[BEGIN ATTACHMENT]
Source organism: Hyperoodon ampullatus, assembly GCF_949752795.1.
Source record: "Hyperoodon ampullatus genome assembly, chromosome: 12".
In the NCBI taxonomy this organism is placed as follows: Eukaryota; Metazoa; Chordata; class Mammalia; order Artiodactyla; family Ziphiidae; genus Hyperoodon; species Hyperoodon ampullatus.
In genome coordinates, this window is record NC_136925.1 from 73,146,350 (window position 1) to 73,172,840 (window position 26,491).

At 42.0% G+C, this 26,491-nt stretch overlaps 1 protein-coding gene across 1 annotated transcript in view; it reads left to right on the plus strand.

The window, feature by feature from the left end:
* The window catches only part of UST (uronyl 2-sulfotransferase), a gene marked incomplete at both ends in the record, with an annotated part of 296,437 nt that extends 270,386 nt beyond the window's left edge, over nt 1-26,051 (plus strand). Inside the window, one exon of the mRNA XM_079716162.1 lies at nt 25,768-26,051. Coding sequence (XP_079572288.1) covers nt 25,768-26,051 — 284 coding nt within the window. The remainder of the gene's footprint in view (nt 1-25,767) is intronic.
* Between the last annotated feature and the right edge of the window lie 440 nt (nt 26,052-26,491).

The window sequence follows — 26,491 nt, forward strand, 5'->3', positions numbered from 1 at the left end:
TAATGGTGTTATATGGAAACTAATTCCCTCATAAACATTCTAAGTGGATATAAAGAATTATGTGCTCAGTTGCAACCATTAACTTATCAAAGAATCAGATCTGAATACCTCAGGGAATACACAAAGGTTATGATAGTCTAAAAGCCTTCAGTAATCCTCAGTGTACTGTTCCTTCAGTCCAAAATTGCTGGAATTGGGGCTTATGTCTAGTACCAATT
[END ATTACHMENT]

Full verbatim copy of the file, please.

Source organism: Hyperoodon ampullatus, assembly GCF_949752795.1.
Source record: "Hyperoodon ampullatus genome assembly, chromosome: 12".
In the NCBI taxonomy this organism is placed as follows: Eukaryota; Metazoa; Chordata; class Mammalia; order Artiodactyla; family Ziphiidae; genus Hyperoodon; species Hyperoodon ampullatus.
In genome coordinates, this window is record NC_136925.1 from 73,146,350 (window position 1) to 73,172,840 (window position 26,491).

At 42.0% G+C, this 26,491-nt stretch overlaps 1 protein-coding gene across 1 annotated transcript in view; it reads left to right on the plus strand.

The window, feature by feature from the left end:
* The window catches only part of UST (uronyl 2-sulfotransferase), a gene marked incomplete at both ends in the record, with an annotated part of 296,437 nt that extends 270,386 nt beyond the window's left edge, over nt 1-26,051 (plus strand). Inside the window, one exon of the mRNA XM_079716162.1 lies at nt 25,768-26,051. Coding sequence (XP_079572288.1) covers nt 25,768-26,051 — 284 coding nt within the window. The remainder of the gene's footprint in view (nt 1-25,767) is intronic.
* Between the last annotated feature and the right edge of the window lie 440 nt (nt 26,052-26,491).

The window sequence follows — 26,491 nt, forward strand, 5'->3', positions numbered from 1 at the left end:
TAATGGTGTTATATGGAAACTAATTCCCTCATAAACATTCTAAGTGGATATAAAGAATTATGTGCTCAGTTGCAACCATTAACTTATCAAAGAATCAGATCTGAATACCTCAGGGAATACACAAAGGTTATGATAGTCTAAAAGCCTTCAGTAATCCTCAGTGTACTGTTCCTTCAGTCCAAAATTGCTGGAATTGGGGCTTATGTCTAGTACCAATT